India's Virender Sehwag, after a gap of over a year, returns to India's Test side and scores 286 runs in four innings against Australia including a magnificent 151 in India's second innings at Adelaide. There is no common theme connecting these events - other than their improbability and the pleasure that they gave to the sporting romantic.
Thankfully the enduring memory of this year's championship will be the success and the style of Tsonga, rather than the tantrums of the deeply unpleasant Andy Roddick. Let's get Roddick out of the way first.
In the third round Roddick lost to German Philipp Kohlschreiber. Along the way the American assaulted the umpire with a tirade of abuse. "You're an idiot," he yelled. "Stay in school, kids, or you'll end up being an umpire."
Am I alone in thinking that this type of behaviour warrants not a warning or a fine but a red card? Indeed why doesn't tennis adopt the card system from other sports - yellow for a warning, red for a repeat offence? But enough of Roddick what about Tsonga?
In the jingoistic British media, Tsonga's first round win over ninth-seeded Andy Murray was characterised as a failure by Murray rather than a success by the Frenchman. But in fact what we were witnessing, although to be fair few would have predicted it, was the emergence of a player who looks quite exceptionally gifted.
You don't beat the tough and brilliant Rafael Nadal in straight sets unless you can play a bit. If the injury-prone Tsonga can stay fit, then the sky's the limit for the young man.
The legend of the FA Cup
One of the many fascinations of football's oldest competition, the FA Cup, is that it can pitch a famous team like Liverpool against a band of part-timers like Havant & Waterlooville. These matches rarely fail to be enjoyable - in the same way that we always cheer if an underdog artisan gets the better of a rich toff in any walk of life.
Playing with gay abandon, the Havant team led twice before the far greater power and skills of Liverpool eventually prevailed. But for a time there were some worried faces in the Kop and all the neutrals who were hoping for an upset were smiling with disbelief.
One of the fascinations of soccer compared with other forms of football is that surprises do quite often happen. The match at Anfield had lasted nearly an hour before Liverpool took the lead and Havant were far from disgraced by the eventual 5-2 win for the Merseysiders. Contests like this are at the heart of what is good about sport - pride, ambition, effort ...and romance.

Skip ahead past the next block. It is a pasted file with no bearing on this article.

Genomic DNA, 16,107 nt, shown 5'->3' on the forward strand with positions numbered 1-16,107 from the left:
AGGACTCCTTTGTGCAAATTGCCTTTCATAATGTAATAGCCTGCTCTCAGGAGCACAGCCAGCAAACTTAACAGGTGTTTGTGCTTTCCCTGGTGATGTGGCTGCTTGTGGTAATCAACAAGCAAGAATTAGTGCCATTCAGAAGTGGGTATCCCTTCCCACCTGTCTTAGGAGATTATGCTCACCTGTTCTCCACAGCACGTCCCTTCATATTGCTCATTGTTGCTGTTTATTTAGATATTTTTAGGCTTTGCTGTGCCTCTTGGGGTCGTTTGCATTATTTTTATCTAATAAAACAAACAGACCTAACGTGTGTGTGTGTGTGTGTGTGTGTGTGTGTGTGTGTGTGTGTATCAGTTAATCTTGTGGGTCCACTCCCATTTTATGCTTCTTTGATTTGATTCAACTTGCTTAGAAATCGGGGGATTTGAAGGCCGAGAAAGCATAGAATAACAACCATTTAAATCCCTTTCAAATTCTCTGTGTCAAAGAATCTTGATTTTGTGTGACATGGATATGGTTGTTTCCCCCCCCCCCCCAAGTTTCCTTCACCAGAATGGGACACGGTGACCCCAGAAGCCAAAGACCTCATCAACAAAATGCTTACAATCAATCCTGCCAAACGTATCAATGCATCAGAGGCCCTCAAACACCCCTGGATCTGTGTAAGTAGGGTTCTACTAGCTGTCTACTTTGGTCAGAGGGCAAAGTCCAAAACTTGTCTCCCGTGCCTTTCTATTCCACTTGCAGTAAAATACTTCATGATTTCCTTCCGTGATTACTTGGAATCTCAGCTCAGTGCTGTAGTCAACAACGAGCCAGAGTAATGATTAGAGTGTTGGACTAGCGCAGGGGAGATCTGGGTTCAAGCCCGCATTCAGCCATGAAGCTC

There was romance galore at Adelaide as well, not just the pleasing return to form of Virender Sehwag but the last performance on the Test match stage of the much liked Aussie wicket-keeper Adam Gilchrist.
Sehwag is a rather mercurial and sometimes controversial character - but like his countryman Sourav Ganguly before him, a long break for the game seems to have worked. India look a far more formidable team with Sehwag at the top of the order.
But it was not the return to form of Sehwag which had the crowd on its feet at Adelaide - it was the last Test innings of Gilchrist. He was cheered all the way to the wicket, and back again after a characteristic cameo of an innings (14 runs off 18 balls). He was applauded as well by the Indian team - which was good to see.
Gilchrist is unique - no other specialist wicket-keeper has averaged as high as his 47.60 runs in Test cricket, not to mention his over 9,000 runs in one day internationals - another unchallenged record for a keeper. He is also self-evidently a decent man and the timing of his departure was shrewd as well. He is now free to play in the "Indian Premier League", which launches in April and for whom he recently signed a contract worth $800,000. Few would begrudge him this nice little earner at the end of his career.
Why Sport really matters
These vignettes of sporting romance over a couple of days in January show why for many of us sport remains one of man's finer achievements. Simon Barnes put it brilliantly in his superb treatise "The Meaning of Sport".
"Sport goes deeper than the more human in us. Sport goes to the heart of our mammalian selves. No wonder sport transcends all cultural boundaries..." Amen to that.